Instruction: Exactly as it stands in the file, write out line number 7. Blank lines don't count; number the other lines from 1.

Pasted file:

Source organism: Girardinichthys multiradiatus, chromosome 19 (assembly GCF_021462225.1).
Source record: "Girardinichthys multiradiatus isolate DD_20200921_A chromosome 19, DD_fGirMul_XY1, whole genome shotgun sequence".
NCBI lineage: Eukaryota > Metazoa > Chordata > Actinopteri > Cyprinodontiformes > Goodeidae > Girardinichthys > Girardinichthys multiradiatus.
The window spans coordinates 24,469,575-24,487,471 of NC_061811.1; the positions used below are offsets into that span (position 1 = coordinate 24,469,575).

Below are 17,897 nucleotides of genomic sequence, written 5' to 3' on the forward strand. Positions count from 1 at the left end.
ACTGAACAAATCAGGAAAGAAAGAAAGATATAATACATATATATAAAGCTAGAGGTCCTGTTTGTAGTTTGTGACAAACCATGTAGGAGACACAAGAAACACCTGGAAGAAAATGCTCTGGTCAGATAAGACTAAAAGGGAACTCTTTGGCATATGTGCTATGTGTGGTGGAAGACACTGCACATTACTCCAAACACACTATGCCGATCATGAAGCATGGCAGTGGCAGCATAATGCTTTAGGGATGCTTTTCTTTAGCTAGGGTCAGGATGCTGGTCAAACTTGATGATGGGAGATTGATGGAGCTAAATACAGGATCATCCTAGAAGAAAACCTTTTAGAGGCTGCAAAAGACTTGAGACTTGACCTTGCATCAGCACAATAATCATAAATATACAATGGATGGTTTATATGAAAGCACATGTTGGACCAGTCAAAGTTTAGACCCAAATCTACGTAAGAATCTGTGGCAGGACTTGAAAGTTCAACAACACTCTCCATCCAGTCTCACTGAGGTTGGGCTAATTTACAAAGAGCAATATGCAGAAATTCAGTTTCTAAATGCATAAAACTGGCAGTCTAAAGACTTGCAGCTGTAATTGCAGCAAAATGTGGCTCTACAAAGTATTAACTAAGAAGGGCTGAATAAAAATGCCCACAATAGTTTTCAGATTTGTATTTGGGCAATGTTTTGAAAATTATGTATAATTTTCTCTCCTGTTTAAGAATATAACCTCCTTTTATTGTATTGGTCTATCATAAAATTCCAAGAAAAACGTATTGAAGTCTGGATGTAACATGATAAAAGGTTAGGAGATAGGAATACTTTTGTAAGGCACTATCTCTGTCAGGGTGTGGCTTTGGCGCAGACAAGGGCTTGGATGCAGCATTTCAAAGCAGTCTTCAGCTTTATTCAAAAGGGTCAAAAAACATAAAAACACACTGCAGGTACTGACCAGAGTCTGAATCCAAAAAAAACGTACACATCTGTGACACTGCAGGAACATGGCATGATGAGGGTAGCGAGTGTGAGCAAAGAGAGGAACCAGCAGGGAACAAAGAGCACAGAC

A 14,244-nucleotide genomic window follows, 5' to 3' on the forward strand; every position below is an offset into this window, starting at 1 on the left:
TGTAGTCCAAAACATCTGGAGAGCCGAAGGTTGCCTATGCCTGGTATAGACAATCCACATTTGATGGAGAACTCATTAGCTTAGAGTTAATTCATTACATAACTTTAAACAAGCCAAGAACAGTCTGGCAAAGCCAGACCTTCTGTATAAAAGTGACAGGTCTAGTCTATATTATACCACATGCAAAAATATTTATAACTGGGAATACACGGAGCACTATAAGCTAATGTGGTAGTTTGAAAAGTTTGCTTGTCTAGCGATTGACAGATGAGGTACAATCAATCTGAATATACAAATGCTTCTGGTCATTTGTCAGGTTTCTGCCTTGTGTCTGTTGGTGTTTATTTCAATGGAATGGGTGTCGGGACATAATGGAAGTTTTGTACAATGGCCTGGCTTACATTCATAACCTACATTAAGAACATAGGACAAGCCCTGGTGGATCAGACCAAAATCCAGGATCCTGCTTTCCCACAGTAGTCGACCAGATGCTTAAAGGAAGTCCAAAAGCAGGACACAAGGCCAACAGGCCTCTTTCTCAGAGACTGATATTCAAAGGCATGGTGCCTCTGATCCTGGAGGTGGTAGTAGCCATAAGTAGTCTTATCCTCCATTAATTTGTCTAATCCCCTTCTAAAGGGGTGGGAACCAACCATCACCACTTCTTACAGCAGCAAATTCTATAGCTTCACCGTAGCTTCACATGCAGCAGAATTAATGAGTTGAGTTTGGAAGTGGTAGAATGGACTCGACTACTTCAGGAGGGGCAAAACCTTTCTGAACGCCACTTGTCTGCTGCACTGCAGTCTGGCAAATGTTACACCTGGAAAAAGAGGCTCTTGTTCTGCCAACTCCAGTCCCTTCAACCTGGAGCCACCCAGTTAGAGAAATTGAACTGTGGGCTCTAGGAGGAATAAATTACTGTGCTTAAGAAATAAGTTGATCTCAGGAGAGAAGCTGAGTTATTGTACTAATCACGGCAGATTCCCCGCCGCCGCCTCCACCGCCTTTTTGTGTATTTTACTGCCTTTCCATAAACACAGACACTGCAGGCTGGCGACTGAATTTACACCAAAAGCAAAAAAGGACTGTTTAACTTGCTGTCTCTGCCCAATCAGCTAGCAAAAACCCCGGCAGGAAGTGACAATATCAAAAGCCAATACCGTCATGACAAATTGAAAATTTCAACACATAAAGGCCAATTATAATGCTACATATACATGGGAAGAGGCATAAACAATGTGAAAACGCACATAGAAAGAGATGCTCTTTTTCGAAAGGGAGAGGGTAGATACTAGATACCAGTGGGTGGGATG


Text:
A 14,244-nucleotide genomic window follows, 5' to 3' on the forward strand; every position below is an offset into this window, starting at 1 on the left: